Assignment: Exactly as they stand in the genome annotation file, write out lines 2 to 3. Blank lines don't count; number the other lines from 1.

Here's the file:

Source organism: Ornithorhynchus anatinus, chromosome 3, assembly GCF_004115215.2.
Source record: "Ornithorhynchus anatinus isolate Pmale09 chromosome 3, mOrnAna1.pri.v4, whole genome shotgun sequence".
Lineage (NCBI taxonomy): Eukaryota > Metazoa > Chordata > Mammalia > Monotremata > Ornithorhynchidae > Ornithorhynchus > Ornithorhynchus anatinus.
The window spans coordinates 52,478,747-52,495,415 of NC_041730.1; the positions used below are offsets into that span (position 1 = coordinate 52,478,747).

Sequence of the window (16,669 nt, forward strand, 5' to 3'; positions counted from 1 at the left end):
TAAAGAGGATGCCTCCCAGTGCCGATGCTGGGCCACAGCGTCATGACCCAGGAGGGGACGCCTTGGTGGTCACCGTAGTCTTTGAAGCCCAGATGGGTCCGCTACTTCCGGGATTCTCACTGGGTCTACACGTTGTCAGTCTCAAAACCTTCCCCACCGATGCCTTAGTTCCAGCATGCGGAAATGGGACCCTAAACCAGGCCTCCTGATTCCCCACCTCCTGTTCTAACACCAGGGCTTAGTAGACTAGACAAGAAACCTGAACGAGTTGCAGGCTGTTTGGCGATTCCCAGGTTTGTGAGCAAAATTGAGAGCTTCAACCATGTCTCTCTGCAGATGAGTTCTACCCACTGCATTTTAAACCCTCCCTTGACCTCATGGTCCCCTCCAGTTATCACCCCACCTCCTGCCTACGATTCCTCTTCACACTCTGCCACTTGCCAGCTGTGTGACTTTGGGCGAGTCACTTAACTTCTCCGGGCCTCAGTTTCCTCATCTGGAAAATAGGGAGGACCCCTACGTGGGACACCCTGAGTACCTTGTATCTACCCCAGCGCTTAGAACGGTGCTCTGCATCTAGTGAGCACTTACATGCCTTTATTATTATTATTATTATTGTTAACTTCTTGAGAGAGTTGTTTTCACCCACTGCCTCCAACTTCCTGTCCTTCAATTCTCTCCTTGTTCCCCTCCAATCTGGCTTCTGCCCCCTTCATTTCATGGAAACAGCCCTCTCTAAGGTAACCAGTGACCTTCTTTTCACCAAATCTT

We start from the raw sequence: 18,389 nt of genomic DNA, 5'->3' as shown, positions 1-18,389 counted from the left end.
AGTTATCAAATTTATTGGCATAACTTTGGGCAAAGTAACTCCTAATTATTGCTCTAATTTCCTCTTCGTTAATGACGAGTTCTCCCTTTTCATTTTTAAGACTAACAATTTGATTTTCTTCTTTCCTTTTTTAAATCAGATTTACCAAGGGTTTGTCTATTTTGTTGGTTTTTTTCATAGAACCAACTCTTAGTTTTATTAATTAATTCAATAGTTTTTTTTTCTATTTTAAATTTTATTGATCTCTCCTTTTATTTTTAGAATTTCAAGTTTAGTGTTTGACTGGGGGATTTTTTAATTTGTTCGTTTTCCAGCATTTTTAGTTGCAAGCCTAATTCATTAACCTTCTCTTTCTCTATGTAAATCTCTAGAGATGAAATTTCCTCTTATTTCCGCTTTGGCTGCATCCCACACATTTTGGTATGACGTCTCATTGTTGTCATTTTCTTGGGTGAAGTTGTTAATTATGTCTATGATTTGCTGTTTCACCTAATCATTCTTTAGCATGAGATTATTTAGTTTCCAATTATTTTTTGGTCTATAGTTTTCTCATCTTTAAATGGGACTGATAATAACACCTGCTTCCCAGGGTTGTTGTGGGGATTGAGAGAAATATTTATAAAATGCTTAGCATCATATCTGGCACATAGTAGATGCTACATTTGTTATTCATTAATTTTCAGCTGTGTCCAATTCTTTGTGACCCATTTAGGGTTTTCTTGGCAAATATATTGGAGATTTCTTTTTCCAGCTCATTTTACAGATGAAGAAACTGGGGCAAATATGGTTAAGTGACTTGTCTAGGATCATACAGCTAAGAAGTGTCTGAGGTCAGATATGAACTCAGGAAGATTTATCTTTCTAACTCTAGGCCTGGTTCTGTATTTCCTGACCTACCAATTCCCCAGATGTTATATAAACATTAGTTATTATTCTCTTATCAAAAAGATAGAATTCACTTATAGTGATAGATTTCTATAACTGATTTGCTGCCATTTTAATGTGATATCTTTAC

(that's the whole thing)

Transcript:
Source record: "Ornithorhynchus anatinus isolate Pmale09 chromosome 3, mOrnAna1.pri.v4, whole genome shotgun sequence".
Lineage (NCBI taxonomy): Eukaryota > Metazoa > Chordata > Mammalia > Monotremata > Ornithorhynchidae > Ornithorhynchus > Ornithorhynchus anatinus.